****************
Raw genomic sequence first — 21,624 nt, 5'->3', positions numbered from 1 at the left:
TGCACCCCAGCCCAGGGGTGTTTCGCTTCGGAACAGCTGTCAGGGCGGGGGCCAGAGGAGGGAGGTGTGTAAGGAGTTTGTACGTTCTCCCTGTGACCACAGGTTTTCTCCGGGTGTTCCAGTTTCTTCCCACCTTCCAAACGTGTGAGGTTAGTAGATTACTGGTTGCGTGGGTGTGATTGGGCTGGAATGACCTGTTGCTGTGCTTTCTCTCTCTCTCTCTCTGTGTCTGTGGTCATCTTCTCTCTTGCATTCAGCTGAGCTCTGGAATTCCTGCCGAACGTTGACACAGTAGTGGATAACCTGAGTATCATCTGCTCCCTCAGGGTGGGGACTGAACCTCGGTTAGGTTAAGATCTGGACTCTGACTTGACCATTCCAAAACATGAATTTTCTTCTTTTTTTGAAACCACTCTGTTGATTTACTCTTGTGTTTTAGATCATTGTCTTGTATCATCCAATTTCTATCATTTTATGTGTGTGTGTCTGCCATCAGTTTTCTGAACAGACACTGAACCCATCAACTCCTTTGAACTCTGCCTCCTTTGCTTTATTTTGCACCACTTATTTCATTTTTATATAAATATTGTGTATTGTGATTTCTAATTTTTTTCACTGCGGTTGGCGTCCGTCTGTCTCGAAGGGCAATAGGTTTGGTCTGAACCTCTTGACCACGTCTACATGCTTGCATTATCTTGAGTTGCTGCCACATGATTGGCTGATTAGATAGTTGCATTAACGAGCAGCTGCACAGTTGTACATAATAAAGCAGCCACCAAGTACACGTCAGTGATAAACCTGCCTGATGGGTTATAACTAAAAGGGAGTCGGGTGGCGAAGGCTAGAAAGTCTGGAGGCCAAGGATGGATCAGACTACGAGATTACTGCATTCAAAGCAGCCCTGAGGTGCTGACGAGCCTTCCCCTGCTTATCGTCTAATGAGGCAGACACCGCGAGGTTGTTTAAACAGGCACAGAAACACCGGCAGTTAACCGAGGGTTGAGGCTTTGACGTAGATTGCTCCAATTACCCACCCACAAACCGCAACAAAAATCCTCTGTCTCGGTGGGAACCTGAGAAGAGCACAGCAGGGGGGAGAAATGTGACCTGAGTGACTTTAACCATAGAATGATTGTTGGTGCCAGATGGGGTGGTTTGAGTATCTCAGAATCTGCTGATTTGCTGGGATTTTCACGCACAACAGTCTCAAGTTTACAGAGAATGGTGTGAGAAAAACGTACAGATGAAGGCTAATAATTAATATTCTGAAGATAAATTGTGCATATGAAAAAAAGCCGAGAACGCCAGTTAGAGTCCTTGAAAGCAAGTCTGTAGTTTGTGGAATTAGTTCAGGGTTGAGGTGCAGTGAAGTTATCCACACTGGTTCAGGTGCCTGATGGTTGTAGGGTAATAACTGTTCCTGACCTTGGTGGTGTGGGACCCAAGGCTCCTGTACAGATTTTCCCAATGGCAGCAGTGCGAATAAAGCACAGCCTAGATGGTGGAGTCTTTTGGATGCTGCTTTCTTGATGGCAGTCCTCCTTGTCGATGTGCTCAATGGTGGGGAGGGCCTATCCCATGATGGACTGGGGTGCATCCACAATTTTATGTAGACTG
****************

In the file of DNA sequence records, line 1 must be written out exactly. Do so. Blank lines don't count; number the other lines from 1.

Raw genomic sequence first — 21,624 nt, 5'->3', positions numbered from 1 at the left: